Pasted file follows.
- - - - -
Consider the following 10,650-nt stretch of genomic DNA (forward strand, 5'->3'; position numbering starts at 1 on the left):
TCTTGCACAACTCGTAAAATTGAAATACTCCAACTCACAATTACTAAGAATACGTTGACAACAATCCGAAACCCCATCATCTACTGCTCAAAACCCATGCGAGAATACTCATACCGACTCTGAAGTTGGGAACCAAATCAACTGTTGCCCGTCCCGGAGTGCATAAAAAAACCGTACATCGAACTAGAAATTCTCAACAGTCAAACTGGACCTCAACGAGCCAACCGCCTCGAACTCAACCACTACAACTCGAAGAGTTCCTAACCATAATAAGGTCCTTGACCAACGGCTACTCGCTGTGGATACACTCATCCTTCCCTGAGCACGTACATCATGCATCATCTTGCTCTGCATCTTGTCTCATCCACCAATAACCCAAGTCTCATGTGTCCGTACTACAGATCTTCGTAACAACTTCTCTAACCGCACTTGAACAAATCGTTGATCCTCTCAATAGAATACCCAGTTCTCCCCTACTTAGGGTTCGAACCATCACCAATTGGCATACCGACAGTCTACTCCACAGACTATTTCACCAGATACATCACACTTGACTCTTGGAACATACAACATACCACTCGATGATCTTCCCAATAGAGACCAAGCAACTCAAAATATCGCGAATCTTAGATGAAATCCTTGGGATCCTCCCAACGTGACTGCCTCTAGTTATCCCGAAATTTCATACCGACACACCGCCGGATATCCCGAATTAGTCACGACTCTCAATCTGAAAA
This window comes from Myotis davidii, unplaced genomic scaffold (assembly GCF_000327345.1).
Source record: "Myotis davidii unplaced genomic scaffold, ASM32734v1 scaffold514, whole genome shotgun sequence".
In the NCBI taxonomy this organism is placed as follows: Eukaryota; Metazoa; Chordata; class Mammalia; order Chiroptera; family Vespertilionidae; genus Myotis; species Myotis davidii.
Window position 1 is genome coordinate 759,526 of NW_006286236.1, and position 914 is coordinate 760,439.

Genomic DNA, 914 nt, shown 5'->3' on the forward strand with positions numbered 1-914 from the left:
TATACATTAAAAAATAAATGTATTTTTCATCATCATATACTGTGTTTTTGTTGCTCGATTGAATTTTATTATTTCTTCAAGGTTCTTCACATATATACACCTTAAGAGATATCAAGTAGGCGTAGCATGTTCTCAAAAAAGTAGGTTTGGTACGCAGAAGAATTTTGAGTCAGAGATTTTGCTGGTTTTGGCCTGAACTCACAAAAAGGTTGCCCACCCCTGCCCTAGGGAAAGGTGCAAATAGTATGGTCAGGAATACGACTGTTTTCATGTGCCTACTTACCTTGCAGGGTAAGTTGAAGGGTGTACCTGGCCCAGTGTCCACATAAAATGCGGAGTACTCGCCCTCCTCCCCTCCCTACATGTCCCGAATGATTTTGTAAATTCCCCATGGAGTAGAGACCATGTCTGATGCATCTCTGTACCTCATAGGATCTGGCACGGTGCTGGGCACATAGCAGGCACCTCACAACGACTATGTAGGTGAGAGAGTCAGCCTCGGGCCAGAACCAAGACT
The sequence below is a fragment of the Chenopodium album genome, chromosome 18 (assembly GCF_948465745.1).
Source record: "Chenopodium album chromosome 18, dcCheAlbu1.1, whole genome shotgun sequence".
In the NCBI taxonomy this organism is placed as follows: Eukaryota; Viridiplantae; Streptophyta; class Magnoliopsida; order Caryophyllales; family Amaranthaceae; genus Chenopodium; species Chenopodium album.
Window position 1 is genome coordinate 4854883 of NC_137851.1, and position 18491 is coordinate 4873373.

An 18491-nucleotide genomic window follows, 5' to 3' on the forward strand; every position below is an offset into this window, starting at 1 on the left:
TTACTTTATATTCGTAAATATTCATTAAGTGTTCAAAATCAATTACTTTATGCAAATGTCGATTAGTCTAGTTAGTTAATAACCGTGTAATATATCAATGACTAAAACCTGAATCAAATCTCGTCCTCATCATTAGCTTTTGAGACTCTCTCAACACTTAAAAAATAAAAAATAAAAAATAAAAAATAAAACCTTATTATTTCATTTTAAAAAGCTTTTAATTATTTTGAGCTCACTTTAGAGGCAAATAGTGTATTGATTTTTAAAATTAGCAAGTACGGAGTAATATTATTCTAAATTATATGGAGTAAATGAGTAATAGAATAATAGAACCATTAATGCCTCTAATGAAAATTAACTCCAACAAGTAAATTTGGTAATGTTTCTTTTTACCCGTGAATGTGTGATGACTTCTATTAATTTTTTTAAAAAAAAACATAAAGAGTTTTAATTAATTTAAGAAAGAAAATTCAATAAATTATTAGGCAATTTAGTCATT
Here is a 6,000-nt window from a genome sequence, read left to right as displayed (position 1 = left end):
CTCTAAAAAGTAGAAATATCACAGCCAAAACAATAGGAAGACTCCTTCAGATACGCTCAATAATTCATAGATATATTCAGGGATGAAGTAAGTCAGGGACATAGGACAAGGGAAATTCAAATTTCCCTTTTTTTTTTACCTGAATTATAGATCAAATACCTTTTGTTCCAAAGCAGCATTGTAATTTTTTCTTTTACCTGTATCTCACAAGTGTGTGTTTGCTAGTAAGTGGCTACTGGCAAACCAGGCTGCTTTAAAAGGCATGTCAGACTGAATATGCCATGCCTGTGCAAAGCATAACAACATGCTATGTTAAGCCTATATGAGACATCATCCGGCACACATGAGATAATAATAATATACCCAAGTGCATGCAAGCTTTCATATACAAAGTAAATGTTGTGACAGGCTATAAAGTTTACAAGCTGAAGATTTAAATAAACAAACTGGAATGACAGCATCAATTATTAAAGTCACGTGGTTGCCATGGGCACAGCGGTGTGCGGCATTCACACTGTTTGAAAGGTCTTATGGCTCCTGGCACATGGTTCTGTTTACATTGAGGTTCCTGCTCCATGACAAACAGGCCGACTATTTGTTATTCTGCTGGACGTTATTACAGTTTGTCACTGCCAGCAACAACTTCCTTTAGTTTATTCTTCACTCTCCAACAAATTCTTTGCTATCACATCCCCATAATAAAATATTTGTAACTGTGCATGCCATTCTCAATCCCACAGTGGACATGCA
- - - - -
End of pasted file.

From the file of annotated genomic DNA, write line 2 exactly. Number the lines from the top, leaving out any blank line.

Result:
TCTTGCACAACTCGTAAAATTGAAATACTCCAACTCACAATTACTAAGAATACGTTGACAACAATCCGAAACCCCATCATCTACTGCTCAAAACCCATGCGAGAATACTCATACCGACTCTGAAGTTGGGAACCAAATCAACTGTTGCCCGTCCCGGAGTGCATAAAAAAACCGTACATCGAACTAGAAATTCTCAACAGTCAAACTGGACCTCAACGAGCCAACCGCCTCGAACTCAACCACTACAACTCGAAGAGTTCCTAACCATAATAAGGTCCTTGACCAACGGCTACTCGCTGTGGATACACTCATCCTTCCCTGAGCACGTACATCATGCATCATCTTGCTCTGCATCTTGTCTCATCCACCAATAACCCAAGTCTCATGTGTCCGTACTACAGATCTTCGTAACAACTTCTCTAACCGCACTTGAACAAATCGTTGATCCTCTCAATAGAATACCCAGTTCTCCCCTACTTAGGGTTCGAACCATCACCAATTGGCATACCGACAGTCTACTCCACAGACTATTTCACCAGATACATCACACTTGACTCTTGGAACATACAACATACCACTCGATGATCTTCCCAATAGAGACCAAGCAACTCAAAATATCGCGAATCTTAGATGAAATCCTTGGGATCCTCCCAACGTGACTGCCTCTAGTTATCCCGAAATTTCATACCGACACACCGCCGGATATCCCGAATTAGTCACGACTCTCAATCTGAAAA